Thank you so much for your advice. The management company manages on behalf of the freeholder (though they are both owned by the same people). These are historic charges - the block has since been acquired as a 'right to manage', so the situation won't continue. But £60 an hour for a cleaner cannot be considered reasonable, when the same company charges other people £30 and the going rate is £20.

        As for 'how much time' versus the 'potential outcome' this is a very good question. There will of course be significant time on the part of the freeholder in preparing their evidence too. I might put that to them and see if an agreement/settlement could be made 'out of court' - though I suspect it will meet with a refusal.

        Comment


          #5
          You should ask the other leaseholders in the block to join your application to the FTT. The FTT may reduce the service charges for every leaseholder going back up to 6 years.

          Comment


            #6
            Thanks - I presume the 'up to 6 years' applies even though charges have been paid/'agreed'?

            Comment


              #7
              I have to echo #macromia here I'm afraid having gone through a similar situation and won - but we only got our money because we had withheld payment, those lessees who had paid were unable to get their money back. Enforcement of FTT rulings is difficult and as you have had a great result in getting your RTM it may be prudent to move on and just accept you've been ripped off in the past.
              Don't forget you may still require the cooperation of the freeholder in future (lease extension, structural alterations, keeping a gold fish etc ??) .
              Good luck with the negotiations.....maybe that will work.

              Comment


                #8
                The rogue freeholders and managing agents will try to explain that there is no point in objecting to their outrageous charges because if you do not pay under the lease, you will have to pay as a member under the Companies Act. It is untrue, excess payments should be recovered from those who profited from the overcharging or from the directors.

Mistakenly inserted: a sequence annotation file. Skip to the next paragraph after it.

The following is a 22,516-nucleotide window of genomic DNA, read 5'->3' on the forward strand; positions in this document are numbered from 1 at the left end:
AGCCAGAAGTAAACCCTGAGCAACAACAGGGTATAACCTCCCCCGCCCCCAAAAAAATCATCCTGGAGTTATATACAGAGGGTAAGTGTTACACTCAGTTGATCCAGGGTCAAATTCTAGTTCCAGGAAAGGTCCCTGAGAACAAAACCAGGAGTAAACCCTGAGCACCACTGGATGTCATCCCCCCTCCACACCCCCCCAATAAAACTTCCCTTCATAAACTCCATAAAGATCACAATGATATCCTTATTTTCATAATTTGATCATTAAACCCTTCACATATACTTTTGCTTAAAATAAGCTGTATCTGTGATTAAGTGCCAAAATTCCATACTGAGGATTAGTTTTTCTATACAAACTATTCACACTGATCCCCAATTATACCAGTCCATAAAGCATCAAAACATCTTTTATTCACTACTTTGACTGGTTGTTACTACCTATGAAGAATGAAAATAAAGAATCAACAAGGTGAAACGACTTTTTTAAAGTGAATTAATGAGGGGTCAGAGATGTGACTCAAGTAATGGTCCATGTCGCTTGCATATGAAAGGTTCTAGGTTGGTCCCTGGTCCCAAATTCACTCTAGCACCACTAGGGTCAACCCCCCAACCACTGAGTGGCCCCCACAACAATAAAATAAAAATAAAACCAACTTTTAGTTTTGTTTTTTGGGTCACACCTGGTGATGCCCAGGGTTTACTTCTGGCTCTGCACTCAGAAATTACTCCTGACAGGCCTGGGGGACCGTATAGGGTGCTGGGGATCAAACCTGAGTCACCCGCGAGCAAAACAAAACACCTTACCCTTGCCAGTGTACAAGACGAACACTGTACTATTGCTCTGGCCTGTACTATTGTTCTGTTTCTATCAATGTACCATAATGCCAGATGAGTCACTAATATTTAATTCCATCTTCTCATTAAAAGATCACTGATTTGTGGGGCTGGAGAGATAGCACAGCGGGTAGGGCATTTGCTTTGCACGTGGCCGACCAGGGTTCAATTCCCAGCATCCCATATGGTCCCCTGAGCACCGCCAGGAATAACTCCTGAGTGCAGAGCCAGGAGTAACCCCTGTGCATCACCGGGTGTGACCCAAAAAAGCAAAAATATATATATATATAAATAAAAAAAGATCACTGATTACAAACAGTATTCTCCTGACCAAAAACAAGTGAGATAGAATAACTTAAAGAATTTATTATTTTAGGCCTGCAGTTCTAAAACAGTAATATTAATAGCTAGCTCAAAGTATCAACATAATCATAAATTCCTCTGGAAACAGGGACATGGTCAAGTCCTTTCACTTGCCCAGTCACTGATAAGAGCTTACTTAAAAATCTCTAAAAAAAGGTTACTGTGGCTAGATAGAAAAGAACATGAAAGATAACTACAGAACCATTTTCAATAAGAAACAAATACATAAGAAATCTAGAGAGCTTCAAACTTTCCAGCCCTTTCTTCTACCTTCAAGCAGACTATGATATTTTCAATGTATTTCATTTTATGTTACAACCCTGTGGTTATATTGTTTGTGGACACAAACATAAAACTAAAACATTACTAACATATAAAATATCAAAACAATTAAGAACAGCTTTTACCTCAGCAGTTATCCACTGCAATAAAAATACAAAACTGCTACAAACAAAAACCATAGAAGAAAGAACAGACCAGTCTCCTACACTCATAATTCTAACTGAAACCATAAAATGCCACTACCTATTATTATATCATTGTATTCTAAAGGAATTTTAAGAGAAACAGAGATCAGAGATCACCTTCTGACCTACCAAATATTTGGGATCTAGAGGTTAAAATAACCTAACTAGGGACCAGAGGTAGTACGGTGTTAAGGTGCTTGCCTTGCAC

£60 per hour for cleaning appears to be too high but you should ask to see the cleaning contract to see what exactly is included in the charge. It should not be difficult to obtain a lower quote. I agree with others that the freeholder does not need to accept the lowest quote, but it must be reasonable and £60 ph appears to be unreasonable.
                Firstly, you should take it up with the freeholder on a without prejudice basis and explain what is unreasonable and try to agree a reduction in the charges. It will look better if you have made an attempt to avoid going to a Tribunal.
                I agree that you should challenge all the years. I have known Tribunals go back more than 6 years even though the official line is that 6 years is the limit.
                It is better if you ask other leaseholders to join your application. The more leaseholders who object to the charge, the better and Tribunals do not appreciate multiple applications from leaseholders on the same subject. A 2nd application by another leaseholder would start afresh, with the parties being able to supply and rely on different evidence, a 2nd Tribunal would not necessarily reach the same decision.
                I also agree with others that current Tribunal hearings are being held virtually, so you do not need to leave your home, but they tend to last longer. It is a step forward that documents may now be served electronically.

                Comment


                  #9
                  Originally posted by impreza280 View Post

                  Thanks - I presume the 'up to 6 years' applies even though charges have been paid/'agreed'?
                  If charges have been agreed you can't later challenge them. The law says that paying doesn't mean that charges can't be challenged, so technically paying doesn't mean that you have agreed that demands for payment were valid, but it will be far more difficult to contest previous charges if you aren't able to produce evidence that you challenged them at the time (or give a good reason why you didn't).